For some, biology explains all there is to know about the mind. Yet many big questions remain: is the mind shaped by genes or the environment? If mental traits are the result of adaptations built up over thousands of years, as evolutionary psychologists claim, how can such claims be tested? If the mind is a machine, as biologists argue, how does it allow for something as complex as human consciousness?
The Biological Mind: A Philosophical Introduction explores these questions and more, using the philosophy of biology to introduce and assess the nature of the mind. Drawing on the four key themes of evolutionary biology; molecular biology and genetics; neuroscience; and biomedicine and psychiatry Justin Garson addresses the following key topics:
- moral psychology, altruism and levels of selection
- evolutionary psychology and modularity
- genes, environment and the nature-nurture debate
- neuroscience, reductionism and the relation between biology and free will
- function, selection and mental representation
- psychiatric classification and the maladapted mind.
Extensive use of examples and case studies is made throughout the book, and additional features such as chapter summaries, annotated further reading and a glossary make this an indispensable introduction to those teaching philosophy of mind and philosophy of psychology. It will also be an excellent resource for those in related fields such as biology.
Table of Contents
Introduction 1. Altruism and Egoism 2. Designed for Altruism 3. Evolution and Psychology 4. Nature and Nurture 5. Consciousness, Reduction, and the Brain 6. The Neuroscience of Free Will 7. How the Mind Makes Meaning 8. Psychiatry and the Mismatched Mind. Index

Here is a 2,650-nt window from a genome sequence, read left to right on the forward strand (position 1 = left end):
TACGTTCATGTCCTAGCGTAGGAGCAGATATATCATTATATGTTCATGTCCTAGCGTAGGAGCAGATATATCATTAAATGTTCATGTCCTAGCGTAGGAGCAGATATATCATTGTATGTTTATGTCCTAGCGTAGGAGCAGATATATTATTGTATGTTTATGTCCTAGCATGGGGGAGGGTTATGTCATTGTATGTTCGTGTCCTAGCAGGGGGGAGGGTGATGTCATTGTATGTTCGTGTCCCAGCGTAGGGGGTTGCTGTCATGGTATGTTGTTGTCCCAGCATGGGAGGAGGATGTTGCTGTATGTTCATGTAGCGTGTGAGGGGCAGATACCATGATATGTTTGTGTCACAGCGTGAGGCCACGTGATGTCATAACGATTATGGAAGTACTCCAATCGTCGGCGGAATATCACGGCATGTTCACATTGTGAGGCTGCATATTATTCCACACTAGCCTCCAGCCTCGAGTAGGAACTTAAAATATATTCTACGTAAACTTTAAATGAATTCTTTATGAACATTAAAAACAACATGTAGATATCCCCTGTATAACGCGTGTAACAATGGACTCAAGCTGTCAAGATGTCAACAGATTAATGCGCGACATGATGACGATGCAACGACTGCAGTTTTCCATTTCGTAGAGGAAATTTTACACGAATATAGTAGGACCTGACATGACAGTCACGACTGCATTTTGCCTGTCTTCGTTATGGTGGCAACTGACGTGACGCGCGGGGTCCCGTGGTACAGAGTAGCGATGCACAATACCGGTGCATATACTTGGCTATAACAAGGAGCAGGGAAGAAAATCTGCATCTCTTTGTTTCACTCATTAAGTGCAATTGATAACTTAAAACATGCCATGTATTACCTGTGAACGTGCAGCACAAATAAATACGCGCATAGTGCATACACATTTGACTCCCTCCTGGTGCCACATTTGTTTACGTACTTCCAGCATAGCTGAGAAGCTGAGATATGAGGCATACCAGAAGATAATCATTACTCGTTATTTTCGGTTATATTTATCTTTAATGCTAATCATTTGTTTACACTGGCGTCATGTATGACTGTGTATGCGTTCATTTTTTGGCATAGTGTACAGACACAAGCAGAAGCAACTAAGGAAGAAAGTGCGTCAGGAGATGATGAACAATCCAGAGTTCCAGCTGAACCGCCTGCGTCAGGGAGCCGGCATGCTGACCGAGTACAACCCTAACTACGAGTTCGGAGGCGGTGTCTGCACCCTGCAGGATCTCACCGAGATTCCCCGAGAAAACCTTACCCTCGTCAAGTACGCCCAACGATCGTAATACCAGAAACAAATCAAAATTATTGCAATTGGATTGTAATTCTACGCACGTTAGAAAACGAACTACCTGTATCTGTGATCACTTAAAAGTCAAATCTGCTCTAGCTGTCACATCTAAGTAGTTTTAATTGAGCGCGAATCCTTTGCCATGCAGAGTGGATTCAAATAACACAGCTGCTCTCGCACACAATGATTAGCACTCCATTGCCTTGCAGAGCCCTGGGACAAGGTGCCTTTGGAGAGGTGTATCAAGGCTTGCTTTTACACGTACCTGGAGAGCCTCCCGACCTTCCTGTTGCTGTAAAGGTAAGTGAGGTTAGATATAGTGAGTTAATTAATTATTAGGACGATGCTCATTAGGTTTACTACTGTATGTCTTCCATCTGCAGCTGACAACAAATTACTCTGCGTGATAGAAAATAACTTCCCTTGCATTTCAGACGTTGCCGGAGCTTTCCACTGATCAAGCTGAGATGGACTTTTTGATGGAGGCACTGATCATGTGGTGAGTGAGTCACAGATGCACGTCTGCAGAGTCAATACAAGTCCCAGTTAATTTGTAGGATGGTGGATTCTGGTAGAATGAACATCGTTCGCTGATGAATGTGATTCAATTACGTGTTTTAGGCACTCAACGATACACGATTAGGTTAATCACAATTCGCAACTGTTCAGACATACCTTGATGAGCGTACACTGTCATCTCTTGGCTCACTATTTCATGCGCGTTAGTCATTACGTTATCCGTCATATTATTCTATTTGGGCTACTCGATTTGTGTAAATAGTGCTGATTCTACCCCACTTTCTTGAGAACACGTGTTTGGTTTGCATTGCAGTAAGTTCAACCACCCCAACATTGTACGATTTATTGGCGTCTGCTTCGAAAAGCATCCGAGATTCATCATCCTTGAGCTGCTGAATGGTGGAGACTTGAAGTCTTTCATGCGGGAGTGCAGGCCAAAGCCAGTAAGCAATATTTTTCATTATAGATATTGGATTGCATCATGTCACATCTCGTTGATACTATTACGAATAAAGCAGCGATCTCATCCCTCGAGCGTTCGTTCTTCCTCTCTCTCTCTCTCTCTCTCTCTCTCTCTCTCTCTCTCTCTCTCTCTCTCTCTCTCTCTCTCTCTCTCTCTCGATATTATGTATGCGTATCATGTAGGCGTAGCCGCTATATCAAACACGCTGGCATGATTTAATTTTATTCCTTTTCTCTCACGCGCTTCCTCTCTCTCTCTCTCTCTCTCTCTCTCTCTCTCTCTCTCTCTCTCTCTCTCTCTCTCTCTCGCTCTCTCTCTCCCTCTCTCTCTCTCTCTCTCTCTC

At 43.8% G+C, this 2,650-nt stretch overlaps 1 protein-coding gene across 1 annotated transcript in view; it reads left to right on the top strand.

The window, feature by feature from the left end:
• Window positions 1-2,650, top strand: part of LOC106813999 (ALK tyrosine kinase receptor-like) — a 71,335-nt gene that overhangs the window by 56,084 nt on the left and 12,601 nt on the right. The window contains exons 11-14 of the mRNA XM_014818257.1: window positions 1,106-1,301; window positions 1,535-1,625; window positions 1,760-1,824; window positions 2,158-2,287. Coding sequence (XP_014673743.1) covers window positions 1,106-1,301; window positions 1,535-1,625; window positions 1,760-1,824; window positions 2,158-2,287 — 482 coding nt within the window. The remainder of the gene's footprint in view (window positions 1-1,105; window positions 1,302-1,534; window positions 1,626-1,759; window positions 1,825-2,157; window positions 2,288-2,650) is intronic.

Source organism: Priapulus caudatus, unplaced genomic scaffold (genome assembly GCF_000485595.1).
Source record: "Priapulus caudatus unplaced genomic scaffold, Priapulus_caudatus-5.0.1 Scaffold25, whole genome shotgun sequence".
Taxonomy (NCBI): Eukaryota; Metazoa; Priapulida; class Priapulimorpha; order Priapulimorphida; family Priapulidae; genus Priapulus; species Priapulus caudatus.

Justin Garson is Assistant Professor of Philosophy at Hunter College, City University of New York, USA.
"In this introductory volume, Garson offers a concise summary of several debates surrounding the interface between philosophy of biology and philosophy of mind. … Written with admirable clarity and wit, this book would make a great secondary text in an upper-level philosophy of biology or philosophy of mind course. Summing Up: Recommended." - Philip Jenkins, CHOICE
"In this accessible and interesting book, Justin Garson shows why philosophy matters to understanding the biology of the mind. Scientists have made great progress on questions about altruism, free will, consciousness, and the impact of genes on mental activity, but it takes a philosopher to provide the needed clarification, connection, and caution. Garson is that philosopher." - Elliott Sober, University of Wisconsin - Madison, USA
"Garson’s book is long overdue. Philosophers of mind need to be reminded that there is no mind without the brain, and the brain’s behavior is a matter of biology, not philosophy. At the same time naive biological reductionists must acknowledge that the complexity of mental life has no simple-minded explanation in terms of genes and natural selection. This book serves both tasks with admirable sophistication." - Sahotra Sarkar, University of Texas at Austin, USA
"A wide-ranging, well-informed, and highly readable introduction to current debates in the philosophy of mind and psychology, presented through the lens of philosophy of biology and general philosophy of science. Garson's biologically oriented approach to the issues makes so much sense, one can't help but wonder why it's not more standard in the literature; by rights, it should be." - Philip Robbins, University of Missouri, USA
"A wonderful, clear, lively, informative, and extremely accessible book. It is a terrific introduction to the philosophy of mind for those who want to explore the relation between our biological and psychological natures." - Karen Neander, Duke University, USA